Inspired Talks: Jonathan Safran Foer, The Author Of Everything Is Illuminated

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This post is made possible by Lexus Hybrid as a new part of the Fresh Perspectives series that focuses on featuring disrupting and innovative transmedia artists around the world. Every week, the program focuses on one of the six amazing artists involved in the Fresh Perspectives project.

Jonathan Safran Foer

Jonathan Safran Foer (born February 21, 1977) is a Jewish-American author best known for his novels Everything Is Illuminated (2002) and Extremely Loud and Incredibly Close (2005). In 2009, he published a work of nonfiction entitled Eating Animals.

Ulterior motives

interview by Larry Carroll


Escape is a word that can’t help but come to mind when you consider the career of Jonathan Safran Foer. His acclaimed novels “Everything Is Illuminated” and “Extremely Loud and Incredibly Close” gave readers a stylized version of our reality where tragedy still exists, but is woven into a tapestry of beauty, adventure and self-discovery. In “Tree of Codes,” he sliced out words and sentences from his favorite book, creating a wholly original work from its stripped bones. And in 2009, he published his first nonfiction work, an examination of his own struggles with vegetarianism called “Eating Animals.” In this interview, Foer talks about dodging expectations, mutilating one masterpiece to make another, and why he has blank pieces of notebook paper hanging on his kitchen walls.

When you sit down to write, what drives you?
A lot of different things make me do what I do. Sometimes, I do it because that’s what I want to do. Sometimes, I do what I do because that’s what I did in the past. Sometimes I do what I do because that’s my job. Part of being a writer is balancing all the incentives — or disincentives — to actually write.

After the success of your first two works of fiction, why did you decide to go so far off the beaten path?
I didn’t want to write another novel, just because I had in the past. With “Eating Animals,” the choice of becoming a vegetarian was a subject I’d been interested in since I was a kid, but had never given any real serious thought to my decisions, whether it was religion or instinct. When my wife got pregnant, before making the choice on someone else’s behalf, I wanted to take the question more seriously.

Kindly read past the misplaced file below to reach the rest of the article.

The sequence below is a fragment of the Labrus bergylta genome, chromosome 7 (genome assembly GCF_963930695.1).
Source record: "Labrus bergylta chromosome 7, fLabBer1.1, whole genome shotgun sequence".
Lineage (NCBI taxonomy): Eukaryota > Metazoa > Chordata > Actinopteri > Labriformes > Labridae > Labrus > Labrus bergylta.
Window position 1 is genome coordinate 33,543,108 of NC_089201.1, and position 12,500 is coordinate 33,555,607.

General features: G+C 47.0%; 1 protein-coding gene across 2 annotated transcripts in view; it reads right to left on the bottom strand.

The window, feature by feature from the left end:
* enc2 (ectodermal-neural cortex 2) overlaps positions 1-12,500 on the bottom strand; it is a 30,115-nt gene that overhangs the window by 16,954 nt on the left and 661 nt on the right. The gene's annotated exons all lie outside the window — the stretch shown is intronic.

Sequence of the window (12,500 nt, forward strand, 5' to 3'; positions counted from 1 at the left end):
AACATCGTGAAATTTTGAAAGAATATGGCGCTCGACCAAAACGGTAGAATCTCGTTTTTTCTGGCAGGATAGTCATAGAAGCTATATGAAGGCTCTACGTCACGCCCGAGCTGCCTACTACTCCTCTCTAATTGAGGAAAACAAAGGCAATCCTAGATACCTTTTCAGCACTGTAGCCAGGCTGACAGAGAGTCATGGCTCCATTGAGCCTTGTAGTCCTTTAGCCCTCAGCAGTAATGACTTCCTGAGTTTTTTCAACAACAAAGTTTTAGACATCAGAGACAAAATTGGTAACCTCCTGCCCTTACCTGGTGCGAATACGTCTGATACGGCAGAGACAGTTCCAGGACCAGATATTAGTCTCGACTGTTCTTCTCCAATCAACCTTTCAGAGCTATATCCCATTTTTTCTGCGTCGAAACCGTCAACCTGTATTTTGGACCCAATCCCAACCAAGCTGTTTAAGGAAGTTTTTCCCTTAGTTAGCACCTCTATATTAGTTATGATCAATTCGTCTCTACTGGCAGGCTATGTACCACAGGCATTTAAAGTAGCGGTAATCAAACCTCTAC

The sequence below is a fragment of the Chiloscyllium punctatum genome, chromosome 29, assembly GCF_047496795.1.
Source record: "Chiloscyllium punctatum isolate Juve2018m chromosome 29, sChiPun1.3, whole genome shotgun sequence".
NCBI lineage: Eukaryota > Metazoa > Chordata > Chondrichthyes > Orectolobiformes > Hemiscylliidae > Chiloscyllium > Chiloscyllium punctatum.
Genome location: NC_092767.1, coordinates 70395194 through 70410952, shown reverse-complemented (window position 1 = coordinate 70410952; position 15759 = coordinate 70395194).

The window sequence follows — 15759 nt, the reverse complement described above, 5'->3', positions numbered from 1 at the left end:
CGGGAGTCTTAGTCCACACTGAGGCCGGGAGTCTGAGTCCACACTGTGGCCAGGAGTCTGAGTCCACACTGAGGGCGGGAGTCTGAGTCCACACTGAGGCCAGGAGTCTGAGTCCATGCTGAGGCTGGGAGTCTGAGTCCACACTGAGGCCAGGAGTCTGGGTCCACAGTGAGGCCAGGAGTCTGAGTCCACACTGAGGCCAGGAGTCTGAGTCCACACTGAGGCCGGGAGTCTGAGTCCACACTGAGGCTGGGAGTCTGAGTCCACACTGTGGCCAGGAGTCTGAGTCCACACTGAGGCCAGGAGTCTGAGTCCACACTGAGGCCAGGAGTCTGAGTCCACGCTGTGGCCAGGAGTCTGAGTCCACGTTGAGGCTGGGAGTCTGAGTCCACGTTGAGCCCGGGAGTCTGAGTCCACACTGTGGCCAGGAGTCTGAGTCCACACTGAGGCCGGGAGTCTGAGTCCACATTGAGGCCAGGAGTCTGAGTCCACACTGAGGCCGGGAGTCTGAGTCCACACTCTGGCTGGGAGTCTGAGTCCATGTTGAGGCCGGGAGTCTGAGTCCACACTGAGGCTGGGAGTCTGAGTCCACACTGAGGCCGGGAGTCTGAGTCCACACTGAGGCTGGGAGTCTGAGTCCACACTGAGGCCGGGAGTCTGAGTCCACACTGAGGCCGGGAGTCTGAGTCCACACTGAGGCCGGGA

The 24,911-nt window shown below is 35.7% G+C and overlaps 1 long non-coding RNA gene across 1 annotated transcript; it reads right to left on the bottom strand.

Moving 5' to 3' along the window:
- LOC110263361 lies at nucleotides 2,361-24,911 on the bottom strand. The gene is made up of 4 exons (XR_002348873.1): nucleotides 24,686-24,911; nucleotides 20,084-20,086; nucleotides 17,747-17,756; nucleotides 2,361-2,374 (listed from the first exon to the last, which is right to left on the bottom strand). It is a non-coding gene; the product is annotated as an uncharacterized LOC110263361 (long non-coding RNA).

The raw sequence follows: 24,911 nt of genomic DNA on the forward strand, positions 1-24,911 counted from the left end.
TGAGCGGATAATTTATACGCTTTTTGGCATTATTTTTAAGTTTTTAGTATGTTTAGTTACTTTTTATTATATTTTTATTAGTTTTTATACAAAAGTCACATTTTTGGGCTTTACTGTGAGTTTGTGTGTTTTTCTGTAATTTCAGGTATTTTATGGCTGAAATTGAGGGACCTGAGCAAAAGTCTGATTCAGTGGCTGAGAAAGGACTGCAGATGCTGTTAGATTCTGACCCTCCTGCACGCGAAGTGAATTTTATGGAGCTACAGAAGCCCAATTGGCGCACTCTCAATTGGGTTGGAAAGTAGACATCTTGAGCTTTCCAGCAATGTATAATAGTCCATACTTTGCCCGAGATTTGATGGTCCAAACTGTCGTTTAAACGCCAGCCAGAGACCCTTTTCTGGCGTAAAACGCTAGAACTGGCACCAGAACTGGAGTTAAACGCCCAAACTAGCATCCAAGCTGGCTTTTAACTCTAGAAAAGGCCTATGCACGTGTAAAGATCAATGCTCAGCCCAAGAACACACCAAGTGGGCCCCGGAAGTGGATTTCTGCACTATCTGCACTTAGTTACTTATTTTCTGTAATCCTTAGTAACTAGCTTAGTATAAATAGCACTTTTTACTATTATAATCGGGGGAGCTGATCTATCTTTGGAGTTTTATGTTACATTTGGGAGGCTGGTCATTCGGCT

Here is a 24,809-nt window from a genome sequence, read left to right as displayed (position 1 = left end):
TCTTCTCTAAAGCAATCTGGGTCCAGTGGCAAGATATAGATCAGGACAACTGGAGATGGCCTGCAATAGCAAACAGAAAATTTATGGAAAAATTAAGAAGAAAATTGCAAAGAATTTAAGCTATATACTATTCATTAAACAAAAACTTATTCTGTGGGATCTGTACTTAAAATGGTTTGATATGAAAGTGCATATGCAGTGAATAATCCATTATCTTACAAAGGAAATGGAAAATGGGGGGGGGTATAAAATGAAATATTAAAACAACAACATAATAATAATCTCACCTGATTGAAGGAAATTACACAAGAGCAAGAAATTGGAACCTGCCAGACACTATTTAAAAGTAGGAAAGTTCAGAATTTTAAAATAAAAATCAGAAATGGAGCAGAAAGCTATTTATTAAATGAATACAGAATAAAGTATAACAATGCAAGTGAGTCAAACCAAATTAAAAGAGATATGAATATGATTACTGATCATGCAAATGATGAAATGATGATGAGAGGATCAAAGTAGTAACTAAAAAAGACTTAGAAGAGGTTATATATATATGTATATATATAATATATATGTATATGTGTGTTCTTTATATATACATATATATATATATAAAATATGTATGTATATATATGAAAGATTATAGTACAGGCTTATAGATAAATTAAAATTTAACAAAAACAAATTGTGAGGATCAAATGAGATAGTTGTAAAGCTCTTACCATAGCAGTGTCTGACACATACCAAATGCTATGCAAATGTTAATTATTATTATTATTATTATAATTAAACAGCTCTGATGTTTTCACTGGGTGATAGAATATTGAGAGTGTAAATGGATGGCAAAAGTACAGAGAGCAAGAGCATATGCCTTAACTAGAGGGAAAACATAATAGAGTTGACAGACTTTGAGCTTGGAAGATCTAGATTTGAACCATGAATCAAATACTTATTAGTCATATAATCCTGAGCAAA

Is being a writer ultimately about following your passion? Do you need to be passionate to write well?
No, I don’t actually think so. You have to care about what you’re writing about, but on a day-to-day level it’s not about passion, it’s about willpower. Very often, writing isn’t fun at all; it’s quite aggravating. But I’ve found that when it’s most aggravating, it provides the best material. People have these magical ideas about it being an inspired process with muses and so on, but it’s just the opposite. It challenges one’s will — every day, there’s another blank page to fill.

With “Tree of Codes” you sliced out chunks of Bruno Schulz’s “The Street of Crocodiles” and used die-cutting to create as much a sculpture as a novel. How did you come up with such a unique idea?
I’ve always had some interest in that technique of dye-cutting books, the physicality of books and how little that physicality is taken advantage of. It’s a particularly interesting issue now, because books are becoming even less of a physical presence. With “Tree of Codes,” I wanted to make a book that remembered it was a physical thing.

You once wrote about your hobby of collecting blank pages from famous authors. Do you still do that?
No, I don’t do it anymore; that was something I did before I was a writer. Somebody giving me a page, a piece of paper, the next page they would have written on — that was really interesting to me, and moving in a way. I hung them up on the wall of my apartment when I was in Queens. Now I have 40 or so, and a number of the writers — Susan Sontag, David Foster Wallace — have died. So they’ve taken on even more meaning.

Do you still look at those pages for inspiration?
Not really. I look at them because they’re in my kitchen [laughs]. But I continue to really like them.

Is your dream that someday, some young kid will ask you for a blank page?
No, my dream is to write the things that feel significant to me. A dream is something that happens before a book gets published.

Further reading

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